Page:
- RatedPG /GenreAnimation, Fantasy
Laika, the studio behind ‘Coraline’ and ‘Paranorman’, is back with a new offering, ‘The Boxtrolls’.
With their traditional stop motion animation and German Expressionism-influenced gothic aesthetic, Laika’s works have become instantly recognisable.
‘The Boxtrolls’ doesn’t stray far from what they’ve done so far – the detailed backgrounds, the grotesque and highly exaggerated-looking characters they’ve become famous for are all still present.
The movie’s plot revolves around Eggs (newcomer Isaac Hempstead-Wright), an orphan raised by underground-dwelling, troll-like creatures that the movie is named after.
Eggs is so named because he wears, an egg box. His Boxtroll friends are similarly named –Fish, Wheels, Bucket, Fragile and Shoe. Eggs and the Boxtrolls are tormented by Archibald Snatcher (Ben Kingsley), a pest exterminator.
The gentle and harmless Boxtrolls are made out to be monsters by Snatcher, who starts capturing them in order to impress the Lord Portley-Rind (Jared Harris), the leader of the White Hats, a group of social elites in the town.
Snatcher hopes that he’ll eventually get his own white hat and join the elites. The hunt for the Boxtrolls leads Eggs into contact with Winnie, Lord Portley-Rind’s oft-neglected daughter, who becomes an unlikely ally for the Boxtrolls.
Visually, the film is already in a league of its own. While the designs of the characters and the Boxtrolls aren’t conventionally attractive or cute, they’re unique and it’s pretty hard to take your eyes off them.
Laika also allows the characters to take over. Fleshed out thoroughly and filled with quirks, just about every character, even supporting ones, get their turn in the spotlight.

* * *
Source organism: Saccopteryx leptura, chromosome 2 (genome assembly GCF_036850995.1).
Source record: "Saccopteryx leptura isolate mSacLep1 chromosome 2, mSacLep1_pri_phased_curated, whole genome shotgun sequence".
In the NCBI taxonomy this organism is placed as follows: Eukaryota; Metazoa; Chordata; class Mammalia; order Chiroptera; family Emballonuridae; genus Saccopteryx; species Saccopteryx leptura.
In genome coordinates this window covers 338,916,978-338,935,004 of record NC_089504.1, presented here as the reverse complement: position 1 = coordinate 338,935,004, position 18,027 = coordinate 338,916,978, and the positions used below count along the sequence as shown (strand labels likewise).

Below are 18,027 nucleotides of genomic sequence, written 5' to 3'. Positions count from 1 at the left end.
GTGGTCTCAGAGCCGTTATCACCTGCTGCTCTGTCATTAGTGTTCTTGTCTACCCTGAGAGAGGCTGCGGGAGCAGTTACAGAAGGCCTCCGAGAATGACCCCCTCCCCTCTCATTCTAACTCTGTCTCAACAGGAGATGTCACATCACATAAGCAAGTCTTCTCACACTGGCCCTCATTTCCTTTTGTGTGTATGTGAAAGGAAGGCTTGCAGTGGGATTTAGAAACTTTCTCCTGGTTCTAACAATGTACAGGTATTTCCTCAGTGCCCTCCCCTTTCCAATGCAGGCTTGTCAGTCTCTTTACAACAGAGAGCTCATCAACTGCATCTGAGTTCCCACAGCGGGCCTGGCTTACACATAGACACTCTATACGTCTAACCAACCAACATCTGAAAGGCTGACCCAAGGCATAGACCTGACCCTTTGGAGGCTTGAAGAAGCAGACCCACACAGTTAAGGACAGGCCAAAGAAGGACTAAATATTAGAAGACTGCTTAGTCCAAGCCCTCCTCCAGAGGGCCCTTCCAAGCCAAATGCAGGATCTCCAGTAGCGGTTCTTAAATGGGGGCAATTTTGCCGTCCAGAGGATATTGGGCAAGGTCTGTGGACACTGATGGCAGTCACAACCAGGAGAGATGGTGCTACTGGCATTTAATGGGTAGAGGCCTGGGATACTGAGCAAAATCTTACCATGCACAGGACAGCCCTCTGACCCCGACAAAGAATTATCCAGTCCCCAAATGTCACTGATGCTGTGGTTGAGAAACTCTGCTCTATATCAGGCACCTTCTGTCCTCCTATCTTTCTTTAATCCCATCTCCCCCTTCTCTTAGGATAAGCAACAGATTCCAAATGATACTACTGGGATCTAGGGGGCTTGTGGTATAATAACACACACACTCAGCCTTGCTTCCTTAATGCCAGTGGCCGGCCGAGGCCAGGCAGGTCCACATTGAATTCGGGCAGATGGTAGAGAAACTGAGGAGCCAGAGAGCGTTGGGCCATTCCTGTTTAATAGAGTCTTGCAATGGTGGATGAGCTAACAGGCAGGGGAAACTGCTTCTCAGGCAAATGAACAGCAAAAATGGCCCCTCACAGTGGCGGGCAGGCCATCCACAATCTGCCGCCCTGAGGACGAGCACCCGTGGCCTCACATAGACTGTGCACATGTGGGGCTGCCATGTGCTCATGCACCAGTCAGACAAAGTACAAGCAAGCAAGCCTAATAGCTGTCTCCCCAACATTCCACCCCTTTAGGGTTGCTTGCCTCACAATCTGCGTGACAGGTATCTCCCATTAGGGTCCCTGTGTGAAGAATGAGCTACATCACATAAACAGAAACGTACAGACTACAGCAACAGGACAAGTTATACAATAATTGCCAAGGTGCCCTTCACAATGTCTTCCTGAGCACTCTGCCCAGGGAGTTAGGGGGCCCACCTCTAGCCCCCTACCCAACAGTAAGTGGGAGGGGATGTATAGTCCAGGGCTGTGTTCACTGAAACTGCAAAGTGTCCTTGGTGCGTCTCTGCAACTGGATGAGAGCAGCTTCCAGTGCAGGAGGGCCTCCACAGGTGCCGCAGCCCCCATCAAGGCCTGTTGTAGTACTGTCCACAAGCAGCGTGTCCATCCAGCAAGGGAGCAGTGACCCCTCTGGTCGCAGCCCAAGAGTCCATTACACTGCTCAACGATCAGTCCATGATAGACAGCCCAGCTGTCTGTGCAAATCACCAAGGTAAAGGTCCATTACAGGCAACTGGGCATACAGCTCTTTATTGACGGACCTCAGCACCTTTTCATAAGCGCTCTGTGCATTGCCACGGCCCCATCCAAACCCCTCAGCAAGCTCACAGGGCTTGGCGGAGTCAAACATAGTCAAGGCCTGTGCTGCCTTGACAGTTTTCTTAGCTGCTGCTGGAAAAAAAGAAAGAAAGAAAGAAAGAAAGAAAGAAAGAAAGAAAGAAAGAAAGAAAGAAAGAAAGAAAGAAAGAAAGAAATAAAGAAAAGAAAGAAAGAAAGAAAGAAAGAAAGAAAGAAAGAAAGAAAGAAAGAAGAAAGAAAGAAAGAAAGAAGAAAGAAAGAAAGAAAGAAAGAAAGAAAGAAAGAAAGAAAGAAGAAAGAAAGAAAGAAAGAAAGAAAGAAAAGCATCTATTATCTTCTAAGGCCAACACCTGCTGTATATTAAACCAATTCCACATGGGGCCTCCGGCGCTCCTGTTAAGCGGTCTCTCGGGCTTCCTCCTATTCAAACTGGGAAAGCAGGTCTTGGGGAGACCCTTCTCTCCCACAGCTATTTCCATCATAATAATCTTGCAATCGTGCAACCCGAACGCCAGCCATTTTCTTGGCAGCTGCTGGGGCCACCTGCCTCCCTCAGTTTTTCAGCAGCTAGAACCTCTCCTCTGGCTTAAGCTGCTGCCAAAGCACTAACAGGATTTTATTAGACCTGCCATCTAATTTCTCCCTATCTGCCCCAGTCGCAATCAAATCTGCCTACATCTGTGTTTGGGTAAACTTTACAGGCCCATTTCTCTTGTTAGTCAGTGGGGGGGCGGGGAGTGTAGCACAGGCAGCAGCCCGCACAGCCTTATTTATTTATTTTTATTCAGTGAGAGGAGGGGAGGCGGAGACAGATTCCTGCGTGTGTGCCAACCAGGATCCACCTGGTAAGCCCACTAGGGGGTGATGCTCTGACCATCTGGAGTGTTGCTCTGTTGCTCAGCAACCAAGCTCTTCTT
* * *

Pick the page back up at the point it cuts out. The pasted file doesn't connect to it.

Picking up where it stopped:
Perhaps the most striking thing about this movie is its level of humour. Compared to the two previous films that Laika have produced, ‘The Boxtrolls’ is much funnier.
The movie cleverly mines Eggs’ for some fish-out-of-water slapstick gags that kids will be able to relate to, and also mixes them up with a large dose of more subtle, nuanced humour. For example, the White Hats are portrayed as policymakers who don’t really do their job and are instead obsessed with tucking into brie at meetings. Snatcher is allergic to cheese, but because he is desperate to be accepted into the upper class of society, he wants to eat it.
And probably the funniest element of the movie is Mr. Trout (Nick Frost) and Mr. Pickles (Richard Ayoade), two of Snatcher’s henchmen who have a running conversion throughout the movie about whether they’re on the side of good or evil. It’s a gag that’s hilariously meta and gives both young and old something to laugh about.
Wonderfully paced, ‘The Boxtrolls’ is a movie that doesn’t stop delivering the goods. It manages to transport its viewers into a totally ludicrous world and then proceeds to charm its viewers off with an assortment of goodies, which include painstakingly beautiful details and a ton of fun gags.
Perhaps, loyal Laika fans may be taken aback by the studio’s shift from their traditionally dark and haunting style to a slightly more fun tone, but, on the flipside, this is also a refreshing change of pace.
‘The Boxtrolls’ is now showing in cinemas